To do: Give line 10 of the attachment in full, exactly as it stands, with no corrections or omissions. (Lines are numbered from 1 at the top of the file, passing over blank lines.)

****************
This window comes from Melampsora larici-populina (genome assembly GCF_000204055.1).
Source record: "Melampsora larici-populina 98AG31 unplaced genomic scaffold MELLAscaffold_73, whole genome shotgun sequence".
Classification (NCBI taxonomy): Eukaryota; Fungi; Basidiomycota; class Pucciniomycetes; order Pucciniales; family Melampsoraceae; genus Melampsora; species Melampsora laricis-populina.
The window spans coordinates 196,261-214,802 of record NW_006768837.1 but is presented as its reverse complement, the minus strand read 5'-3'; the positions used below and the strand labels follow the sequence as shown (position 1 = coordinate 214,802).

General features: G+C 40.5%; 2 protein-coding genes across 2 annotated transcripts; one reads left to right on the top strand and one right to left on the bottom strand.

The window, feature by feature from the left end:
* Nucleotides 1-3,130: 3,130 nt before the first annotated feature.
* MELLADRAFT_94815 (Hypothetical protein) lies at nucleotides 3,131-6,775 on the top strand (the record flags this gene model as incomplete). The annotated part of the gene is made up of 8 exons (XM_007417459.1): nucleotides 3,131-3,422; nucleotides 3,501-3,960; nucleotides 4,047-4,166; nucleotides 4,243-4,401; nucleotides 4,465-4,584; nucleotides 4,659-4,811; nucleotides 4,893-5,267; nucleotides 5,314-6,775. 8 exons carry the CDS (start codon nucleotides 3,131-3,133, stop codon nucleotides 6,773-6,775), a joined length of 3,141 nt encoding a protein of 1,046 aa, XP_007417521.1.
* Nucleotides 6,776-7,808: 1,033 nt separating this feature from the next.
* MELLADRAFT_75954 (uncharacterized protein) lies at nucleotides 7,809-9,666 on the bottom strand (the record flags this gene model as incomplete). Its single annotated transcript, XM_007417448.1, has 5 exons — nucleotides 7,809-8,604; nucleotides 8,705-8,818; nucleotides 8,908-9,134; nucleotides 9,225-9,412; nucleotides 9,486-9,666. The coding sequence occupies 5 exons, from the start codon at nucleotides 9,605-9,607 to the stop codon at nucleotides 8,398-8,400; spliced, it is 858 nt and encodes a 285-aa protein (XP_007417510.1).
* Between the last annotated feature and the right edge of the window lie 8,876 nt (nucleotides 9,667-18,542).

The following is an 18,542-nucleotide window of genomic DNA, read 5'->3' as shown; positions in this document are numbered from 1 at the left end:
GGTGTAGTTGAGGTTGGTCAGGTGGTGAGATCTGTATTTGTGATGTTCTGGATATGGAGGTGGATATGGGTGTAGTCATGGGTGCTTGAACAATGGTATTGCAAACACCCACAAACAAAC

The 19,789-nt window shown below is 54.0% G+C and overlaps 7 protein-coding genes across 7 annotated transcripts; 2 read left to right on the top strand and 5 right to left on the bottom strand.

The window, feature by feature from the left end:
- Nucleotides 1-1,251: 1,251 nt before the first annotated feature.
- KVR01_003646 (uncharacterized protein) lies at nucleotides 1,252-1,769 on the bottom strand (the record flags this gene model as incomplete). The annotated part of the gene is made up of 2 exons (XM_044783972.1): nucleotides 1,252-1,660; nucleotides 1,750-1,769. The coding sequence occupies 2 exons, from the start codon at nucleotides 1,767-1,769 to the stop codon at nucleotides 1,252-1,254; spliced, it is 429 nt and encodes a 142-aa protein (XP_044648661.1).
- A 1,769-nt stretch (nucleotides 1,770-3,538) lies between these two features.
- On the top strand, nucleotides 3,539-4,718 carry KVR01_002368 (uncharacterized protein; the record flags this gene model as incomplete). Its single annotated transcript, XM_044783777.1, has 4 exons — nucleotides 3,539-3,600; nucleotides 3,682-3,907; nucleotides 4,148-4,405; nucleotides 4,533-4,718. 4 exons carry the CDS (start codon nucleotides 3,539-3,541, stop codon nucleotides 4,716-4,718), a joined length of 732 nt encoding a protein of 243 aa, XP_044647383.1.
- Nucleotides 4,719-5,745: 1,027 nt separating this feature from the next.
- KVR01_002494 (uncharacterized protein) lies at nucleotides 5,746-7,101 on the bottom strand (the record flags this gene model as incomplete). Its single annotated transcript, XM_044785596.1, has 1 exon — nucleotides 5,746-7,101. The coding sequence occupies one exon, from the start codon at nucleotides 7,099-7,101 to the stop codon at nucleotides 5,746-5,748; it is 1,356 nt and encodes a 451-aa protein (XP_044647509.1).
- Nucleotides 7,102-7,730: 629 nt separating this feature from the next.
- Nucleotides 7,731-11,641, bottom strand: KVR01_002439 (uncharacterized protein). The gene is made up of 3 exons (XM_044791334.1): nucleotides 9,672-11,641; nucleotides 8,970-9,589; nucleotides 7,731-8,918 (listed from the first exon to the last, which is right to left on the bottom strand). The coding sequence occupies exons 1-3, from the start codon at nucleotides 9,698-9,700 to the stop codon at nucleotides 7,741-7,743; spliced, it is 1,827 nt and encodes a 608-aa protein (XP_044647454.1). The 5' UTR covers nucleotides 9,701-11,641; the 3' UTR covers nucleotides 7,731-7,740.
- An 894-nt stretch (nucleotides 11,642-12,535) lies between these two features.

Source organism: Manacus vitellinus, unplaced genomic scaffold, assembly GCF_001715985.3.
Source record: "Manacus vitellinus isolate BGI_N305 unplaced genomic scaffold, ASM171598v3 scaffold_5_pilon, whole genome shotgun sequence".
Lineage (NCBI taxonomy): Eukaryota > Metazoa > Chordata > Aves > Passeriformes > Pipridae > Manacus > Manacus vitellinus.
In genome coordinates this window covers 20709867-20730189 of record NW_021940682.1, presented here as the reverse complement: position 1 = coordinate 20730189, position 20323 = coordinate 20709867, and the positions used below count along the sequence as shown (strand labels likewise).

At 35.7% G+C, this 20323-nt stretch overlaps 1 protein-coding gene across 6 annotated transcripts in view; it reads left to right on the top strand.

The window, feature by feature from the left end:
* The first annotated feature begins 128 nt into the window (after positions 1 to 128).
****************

* MELLADRAFT_75954 (uncharacterized protein) lies at nucleotides 7,809-9,666 on the bottom strand (the record flags this gene model as incomplete). Its single annotated transcript, XM_007417448.1, has 5 exons — nucleotides 7,809-8,604; nucleotides 8,705-8,818; nucleotides 8,908-9,134; nucleotides 9,225-9,412; nucleotides 9,486-9,666. The coding sequence occupies 5 exons, from the start codon at nucleotides 9,605-9,607 to the stop codon at nucleotides 8,398-8,400; spliced, it is 858 nt and encodes a 285-aa protein (XP_007417510.1).